Visium Executive Says D.C. Insider Was Health-Care SourceBy
Christopher Plaford said he traded securities based on tip
Visium’s Stefan Lumiere on trial for securities fraud
A prominent Washington health-care consultant passed confidential government information to a former portfolio manager for Visium Asset Management LP who then used it to trade securities in advance of the public announcement, according to testimony in a securities-fraud trial Tuesday.
Christopher Plaford, who oversaw a credit fund at Visium, testified that David Blaszczak, founder of political intelligence firm Precipio Health Strategies, told him the Centers for Medicare & Medicaid Services, known as CMS, would soon reduce reimbursement rates for home health-care services. Plaford said he used the information to trade in the securities of Gentiva Health Services Inc. and Amedisys Inc.
Blaszczak didn’t immediately respond to a message left on his office voicemail. He hasn’t been charged in the investigation of Visium executives for insider trading and inflating the value of securities holdings. Blaszczak hasn’t been charged with wrongdoing and his name hasn’t been referenced in court papers related to the Visium trial. Plaford’s testimony Tuesday was the first time Blaszczak has been publicly named in connection with the case.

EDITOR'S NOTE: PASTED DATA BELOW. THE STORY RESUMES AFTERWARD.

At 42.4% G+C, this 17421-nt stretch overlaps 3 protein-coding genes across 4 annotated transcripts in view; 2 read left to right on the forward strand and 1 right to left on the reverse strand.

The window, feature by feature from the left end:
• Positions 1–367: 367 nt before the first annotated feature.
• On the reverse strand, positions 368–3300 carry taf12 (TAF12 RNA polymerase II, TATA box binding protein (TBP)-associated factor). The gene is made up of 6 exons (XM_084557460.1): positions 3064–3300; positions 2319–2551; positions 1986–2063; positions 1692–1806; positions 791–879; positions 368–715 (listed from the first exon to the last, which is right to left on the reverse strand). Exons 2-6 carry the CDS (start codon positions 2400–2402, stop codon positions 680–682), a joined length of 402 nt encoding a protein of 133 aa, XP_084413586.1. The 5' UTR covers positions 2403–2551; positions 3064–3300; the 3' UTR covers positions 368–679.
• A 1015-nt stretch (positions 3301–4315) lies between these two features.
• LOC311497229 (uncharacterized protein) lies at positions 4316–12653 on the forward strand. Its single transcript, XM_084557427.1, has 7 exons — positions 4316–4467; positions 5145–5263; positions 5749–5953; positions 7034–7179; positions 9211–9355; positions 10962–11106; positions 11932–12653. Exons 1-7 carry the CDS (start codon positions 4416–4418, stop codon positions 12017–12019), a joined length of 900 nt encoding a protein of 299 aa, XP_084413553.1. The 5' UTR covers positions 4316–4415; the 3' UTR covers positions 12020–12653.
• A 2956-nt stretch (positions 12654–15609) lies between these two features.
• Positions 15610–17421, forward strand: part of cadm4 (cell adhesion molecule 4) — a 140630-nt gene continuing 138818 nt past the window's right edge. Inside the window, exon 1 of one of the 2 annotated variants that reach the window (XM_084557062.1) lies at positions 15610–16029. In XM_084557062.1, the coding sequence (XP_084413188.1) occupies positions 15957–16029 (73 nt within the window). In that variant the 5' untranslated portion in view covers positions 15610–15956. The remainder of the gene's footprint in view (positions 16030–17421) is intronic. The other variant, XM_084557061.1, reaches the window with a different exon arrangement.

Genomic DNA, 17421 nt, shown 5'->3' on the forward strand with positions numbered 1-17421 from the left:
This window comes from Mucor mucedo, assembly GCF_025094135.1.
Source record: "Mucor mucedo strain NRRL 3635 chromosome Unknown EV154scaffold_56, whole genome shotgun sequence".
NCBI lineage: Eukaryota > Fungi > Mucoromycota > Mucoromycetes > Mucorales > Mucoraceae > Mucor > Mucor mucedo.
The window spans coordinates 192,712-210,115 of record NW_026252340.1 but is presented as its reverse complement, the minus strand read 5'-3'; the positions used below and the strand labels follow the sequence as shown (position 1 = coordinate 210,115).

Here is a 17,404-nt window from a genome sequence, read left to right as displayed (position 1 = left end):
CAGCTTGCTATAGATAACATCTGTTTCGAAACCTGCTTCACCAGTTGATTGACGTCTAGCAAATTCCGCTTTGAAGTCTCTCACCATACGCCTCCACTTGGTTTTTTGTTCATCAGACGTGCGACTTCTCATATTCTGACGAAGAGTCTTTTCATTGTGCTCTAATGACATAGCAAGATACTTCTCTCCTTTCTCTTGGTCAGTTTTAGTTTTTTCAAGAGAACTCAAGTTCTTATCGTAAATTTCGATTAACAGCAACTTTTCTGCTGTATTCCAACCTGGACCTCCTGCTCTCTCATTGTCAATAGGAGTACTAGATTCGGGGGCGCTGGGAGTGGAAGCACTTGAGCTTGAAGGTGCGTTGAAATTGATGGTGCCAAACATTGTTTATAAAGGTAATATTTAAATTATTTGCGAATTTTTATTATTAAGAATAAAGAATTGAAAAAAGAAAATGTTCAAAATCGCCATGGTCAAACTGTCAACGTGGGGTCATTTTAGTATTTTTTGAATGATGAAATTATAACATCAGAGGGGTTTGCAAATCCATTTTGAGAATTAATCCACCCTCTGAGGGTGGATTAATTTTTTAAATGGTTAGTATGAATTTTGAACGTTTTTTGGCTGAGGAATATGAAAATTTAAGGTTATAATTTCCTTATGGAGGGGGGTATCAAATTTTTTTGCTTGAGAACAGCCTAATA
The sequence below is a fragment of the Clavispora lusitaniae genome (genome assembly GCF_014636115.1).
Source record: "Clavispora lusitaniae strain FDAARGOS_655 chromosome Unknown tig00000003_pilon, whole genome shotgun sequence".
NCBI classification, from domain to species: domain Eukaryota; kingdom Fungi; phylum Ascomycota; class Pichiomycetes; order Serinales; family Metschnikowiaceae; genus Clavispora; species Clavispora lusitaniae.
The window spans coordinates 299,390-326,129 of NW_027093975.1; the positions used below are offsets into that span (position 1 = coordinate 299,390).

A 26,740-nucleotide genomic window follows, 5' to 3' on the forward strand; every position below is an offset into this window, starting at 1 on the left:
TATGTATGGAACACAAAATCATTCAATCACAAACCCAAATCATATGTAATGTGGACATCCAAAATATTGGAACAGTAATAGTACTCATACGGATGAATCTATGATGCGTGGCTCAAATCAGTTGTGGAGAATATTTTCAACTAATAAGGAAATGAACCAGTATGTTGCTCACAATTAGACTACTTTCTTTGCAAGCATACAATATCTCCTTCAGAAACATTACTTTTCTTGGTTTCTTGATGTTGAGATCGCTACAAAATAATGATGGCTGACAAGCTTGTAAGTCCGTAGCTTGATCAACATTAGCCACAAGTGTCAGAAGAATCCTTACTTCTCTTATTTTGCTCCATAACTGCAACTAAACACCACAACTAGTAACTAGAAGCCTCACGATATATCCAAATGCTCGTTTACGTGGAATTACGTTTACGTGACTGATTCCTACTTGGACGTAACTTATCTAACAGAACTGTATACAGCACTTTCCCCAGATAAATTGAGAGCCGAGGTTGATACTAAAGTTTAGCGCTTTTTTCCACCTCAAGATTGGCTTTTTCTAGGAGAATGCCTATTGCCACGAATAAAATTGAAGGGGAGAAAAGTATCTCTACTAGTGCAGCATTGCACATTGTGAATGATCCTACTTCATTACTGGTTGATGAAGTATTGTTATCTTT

Plaford has pleaded guilty and is cooperating with prosecutors as part of a criminal case against former Visium executive Stefan Lumiere, who is on trial for mismarking bonds.
Multiple media reports have said Blaszczak is the subject of a U.S. investigation, as authorities have cracked down on funds’ use of political intelligence firms to shape their investment strategy. In November, Bloomberg reported that Deerfield Management Co., a $7 billion firm that invests in health-care companies, received a subpoena from U.S. authorities over its dealings with Blaszczak.
Plaford, 39, testified that Blaszczak was one of the consultants Visium employed for insight into how policy decisions might affect their investment holdings. In 2013, before the CMS announced it would reduce home health-care reimbursement rates, Plaford said he got that information from Blaszczak, who previously worked for CMS.
"I used it to inform trades," Plaford testified.
Gordon Johnston, a former U.S. Food and Drug Administration official who allegedly provided illegal trading tips to Visium, pleaded guilty and agreed to pay about $127,500 to settle with regulators.